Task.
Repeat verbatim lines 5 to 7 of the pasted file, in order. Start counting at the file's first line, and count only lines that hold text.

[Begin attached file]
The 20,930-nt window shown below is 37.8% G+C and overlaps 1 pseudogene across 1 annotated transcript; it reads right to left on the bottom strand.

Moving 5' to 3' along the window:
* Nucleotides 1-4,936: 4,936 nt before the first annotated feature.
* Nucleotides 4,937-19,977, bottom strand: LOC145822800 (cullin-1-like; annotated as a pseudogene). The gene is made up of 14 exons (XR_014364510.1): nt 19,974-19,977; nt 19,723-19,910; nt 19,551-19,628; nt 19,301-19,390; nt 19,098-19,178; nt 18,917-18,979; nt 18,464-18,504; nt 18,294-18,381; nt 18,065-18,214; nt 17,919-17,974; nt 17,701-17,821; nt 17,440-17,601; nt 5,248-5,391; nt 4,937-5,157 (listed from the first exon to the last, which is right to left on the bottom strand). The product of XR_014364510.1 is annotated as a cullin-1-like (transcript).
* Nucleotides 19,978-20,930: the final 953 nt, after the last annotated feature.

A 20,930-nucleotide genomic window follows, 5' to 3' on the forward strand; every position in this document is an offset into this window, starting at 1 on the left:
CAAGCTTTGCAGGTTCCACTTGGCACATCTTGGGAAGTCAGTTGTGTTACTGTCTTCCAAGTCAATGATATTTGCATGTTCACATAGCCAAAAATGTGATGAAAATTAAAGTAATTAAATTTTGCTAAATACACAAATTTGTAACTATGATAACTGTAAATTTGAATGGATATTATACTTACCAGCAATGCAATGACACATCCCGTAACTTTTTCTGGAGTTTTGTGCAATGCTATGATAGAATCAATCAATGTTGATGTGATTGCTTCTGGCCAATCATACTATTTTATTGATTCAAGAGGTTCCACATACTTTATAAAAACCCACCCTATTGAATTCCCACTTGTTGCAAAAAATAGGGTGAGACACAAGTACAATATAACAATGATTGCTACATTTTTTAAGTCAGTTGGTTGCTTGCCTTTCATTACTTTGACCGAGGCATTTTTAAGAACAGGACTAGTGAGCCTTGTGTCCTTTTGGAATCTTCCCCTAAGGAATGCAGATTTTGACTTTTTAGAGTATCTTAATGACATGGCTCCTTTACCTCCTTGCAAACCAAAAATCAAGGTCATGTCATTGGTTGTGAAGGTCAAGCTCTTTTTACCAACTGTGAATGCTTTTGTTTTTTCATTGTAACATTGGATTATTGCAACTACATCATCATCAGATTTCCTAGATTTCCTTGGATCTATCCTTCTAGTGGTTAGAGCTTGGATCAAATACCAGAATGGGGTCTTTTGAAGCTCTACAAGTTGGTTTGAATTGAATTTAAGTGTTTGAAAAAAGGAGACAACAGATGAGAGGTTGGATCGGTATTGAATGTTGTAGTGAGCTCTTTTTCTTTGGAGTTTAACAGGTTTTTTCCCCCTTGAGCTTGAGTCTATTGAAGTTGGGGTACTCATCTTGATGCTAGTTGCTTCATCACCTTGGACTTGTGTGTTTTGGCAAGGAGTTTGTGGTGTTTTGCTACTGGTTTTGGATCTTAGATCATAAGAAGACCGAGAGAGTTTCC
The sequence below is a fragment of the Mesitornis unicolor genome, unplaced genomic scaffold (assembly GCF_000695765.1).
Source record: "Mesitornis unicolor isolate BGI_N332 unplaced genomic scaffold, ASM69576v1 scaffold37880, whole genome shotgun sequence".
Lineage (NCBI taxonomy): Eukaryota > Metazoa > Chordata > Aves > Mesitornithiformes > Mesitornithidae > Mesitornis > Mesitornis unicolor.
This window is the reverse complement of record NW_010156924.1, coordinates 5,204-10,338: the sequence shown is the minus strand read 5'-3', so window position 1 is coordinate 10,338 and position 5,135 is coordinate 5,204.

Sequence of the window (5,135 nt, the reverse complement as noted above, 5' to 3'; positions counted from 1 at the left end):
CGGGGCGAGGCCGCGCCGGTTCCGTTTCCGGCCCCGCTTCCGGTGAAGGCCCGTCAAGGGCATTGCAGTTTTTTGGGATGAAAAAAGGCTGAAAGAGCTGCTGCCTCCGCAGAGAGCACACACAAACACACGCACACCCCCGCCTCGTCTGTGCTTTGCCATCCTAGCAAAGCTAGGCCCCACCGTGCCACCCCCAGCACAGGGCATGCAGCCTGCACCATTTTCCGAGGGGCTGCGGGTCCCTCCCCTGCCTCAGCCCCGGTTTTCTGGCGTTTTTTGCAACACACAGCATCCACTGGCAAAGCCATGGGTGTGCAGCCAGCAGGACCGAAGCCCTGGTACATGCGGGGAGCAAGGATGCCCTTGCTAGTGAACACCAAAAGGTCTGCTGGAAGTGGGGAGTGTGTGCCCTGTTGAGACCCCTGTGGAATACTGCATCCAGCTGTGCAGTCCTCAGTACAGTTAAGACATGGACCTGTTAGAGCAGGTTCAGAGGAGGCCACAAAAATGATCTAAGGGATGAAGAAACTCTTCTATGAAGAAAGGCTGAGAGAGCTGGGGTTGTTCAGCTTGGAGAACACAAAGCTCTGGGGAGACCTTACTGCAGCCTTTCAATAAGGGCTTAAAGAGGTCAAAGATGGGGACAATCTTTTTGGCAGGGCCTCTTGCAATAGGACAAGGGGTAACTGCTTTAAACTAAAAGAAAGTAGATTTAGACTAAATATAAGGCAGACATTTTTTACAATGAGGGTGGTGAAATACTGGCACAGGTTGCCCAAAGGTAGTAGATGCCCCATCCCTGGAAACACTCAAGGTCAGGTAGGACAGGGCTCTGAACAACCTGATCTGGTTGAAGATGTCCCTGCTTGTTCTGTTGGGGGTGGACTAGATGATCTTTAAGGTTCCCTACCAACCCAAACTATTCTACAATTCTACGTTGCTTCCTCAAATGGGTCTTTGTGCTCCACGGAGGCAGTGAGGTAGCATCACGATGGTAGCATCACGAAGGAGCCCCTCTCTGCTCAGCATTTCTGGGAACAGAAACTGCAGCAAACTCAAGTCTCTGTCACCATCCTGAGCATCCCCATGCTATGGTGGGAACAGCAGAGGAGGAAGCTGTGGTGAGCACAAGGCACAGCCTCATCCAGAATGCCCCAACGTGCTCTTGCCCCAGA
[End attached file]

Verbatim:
* Nucleotides 19,978-20,930: the final 953 nt, after the last annotated feature.

A 20,930-nucleotide genomic window follows, 5' to 3' on the forward strand; every position in this document is an offset into this window, starting at 1 on the left:
CAAGCTTTGCAGGTTCCACTTGGCACATCTTGGGAAGTCAGTTGTGTTACTGTCTTCCAAGTCAATGATATTTGCATGTTCACATAGCCAAAAATGTGATGAAAATTAAAGTAATTAAATTTTGCTAAATACACAAATTTGTAACTATGATAACTGTAAATTTGAATGGATATTATACTTACCAGCAATGCAATGACACATCCCGTAACTTTTTCTGGAGTTTTGTGCAATGCTATGATAGAATCAATCAATGTTGATGTGATTGCTTCTGGCCAATCATACTATTTTATTGATTCAAGAGGTTCCACATACTTTATAAAAACCCACCCTATTGAATTCCCACTTGTTGCAAAAAATAGGGTGAGACACAAGTACAATATAACAATGATTGCTACATTTTTTAAGTCAGTTGGTTGCTTGCCTTTCATTACTTTGACCGAGGCATTTTTAAGAACAGGACTAGTGAGCCTTGTGTCCTTTTGGAATCTTCCCCTAAGGAATGCAGATTTTGACTTTTTAGAGTATCTTAATGACATGGCTCCTTTACCTCCTTGCAAACCAAAAATCAAGGTCATGTCATTGGTTGTGAAGGTCAAGCTCTTTTTACCAACTGTGAATGCTTTTGTTTTTTCATTGTAACATTGGATTATTGCAACTACATCATCATCAGATTTCCTAGATTTCCTTGGATCTATCCTTCTAGTGGTTAGAGCTTGGATCAAATACCAGAATGGGGTCTTTTGAAGCTCTACAAGTTGGTTTGAATTGAATTTAAGTGTTTGAAAAAAGGAGACAACAGATGAGAGGTTGGATCGGTATTGAATGTTGTAGTGAGCTCTTTTTCTTTGGAGTTTAACAGGTTTTTTCCCCCTTGAGCTTGAGTCTATTGAAGTTGGGGTACTCATCTTGATGCTAGTTGCTTCATCACCTTGGACTTGTGTGTTTTGGCAAGGAGTTTGTGGTGTTTTGCTACTGGTTTTGGATCTTAGATCATAAGAAGACCGAGAGAGTTTCC